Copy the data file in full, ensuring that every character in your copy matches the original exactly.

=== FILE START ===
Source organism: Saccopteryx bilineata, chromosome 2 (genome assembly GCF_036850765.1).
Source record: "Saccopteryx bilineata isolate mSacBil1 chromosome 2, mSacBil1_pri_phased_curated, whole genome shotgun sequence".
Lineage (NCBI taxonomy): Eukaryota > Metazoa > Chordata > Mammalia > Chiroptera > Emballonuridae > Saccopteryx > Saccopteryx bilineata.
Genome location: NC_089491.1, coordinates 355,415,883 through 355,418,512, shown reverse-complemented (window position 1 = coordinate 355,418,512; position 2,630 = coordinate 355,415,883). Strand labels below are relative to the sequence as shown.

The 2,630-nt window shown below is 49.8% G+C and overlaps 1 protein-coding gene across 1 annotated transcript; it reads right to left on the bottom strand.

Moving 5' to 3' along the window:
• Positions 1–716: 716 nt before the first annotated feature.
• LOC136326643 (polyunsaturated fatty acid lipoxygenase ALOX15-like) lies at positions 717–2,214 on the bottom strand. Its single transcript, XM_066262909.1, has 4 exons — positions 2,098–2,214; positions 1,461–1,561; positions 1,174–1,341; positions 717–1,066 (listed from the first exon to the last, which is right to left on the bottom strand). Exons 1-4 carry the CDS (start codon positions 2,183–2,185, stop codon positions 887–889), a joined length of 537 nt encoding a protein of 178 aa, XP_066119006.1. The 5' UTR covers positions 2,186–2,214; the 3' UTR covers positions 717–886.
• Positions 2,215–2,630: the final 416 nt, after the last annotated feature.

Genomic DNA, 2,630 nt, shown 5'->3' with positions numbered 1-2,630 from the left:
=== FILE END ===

Source organism: Saccopteryx bilineata, chromosome 2 (genome assembly GCF_036850765.1).
Source record: "Saccopteryx bilineata isolate mSacBil1 chromosome 2, mSacBil1_pri_phased_curated, whole genome shotgun sequence".
Lineage (NCBI taxonomy): Eukaryota > Metazoa > Chordata > Mammalia > Chiroptera > Emballonuridae > Saccopteryx > Saccopteryx bilineata.
Genome location: NC_089491.1, coordinates 355,415,883 through 355,418,512, shown reverse-complemented (window position 1 = coordinate 355,418,512; position 2,630 = coordinate 355,415,883). Strand labels below are relative to the sequence as shown.

The 2,630-nt window shown below is 49.8% G+C and overlaps 1 protein-coding gene across 1 annotated transcript; it reads right to left on the bottom strand.

Moving 5' to 3' along the window:
• Positions 1–716: 716 nt before the first annotated feature.
• LOC136326643 (polyunsaturated fatty acid lipoxygenase ALOX15-like) lies at positions 717–2,214 on the bottom strand. Its single transcript, XM_066262909.1, has 4 exons — positions 2,098–2,214; positions 1,461–1,561; positions 1,174–1,341; positions 717–1,066 (listed from the first exon to the last, which is right to left on the bottom strand). Exons 1-4 carry the CDS (start codon positions 2,183–2,185, stop codon positions 887–889), a joined length of 537 nt encoding a protein of 178 aa, XP_066119006.1. The 5' UTR covers positions 2,186–2,214; the 3' UTR covers positions 717–886.
• Positions 2,215–2,630: the final 416 nt, after the last annotated feature.

Genomic DNA, 2,630 nt, shown 5'->3' with positions numbered 1-2,630 from the left: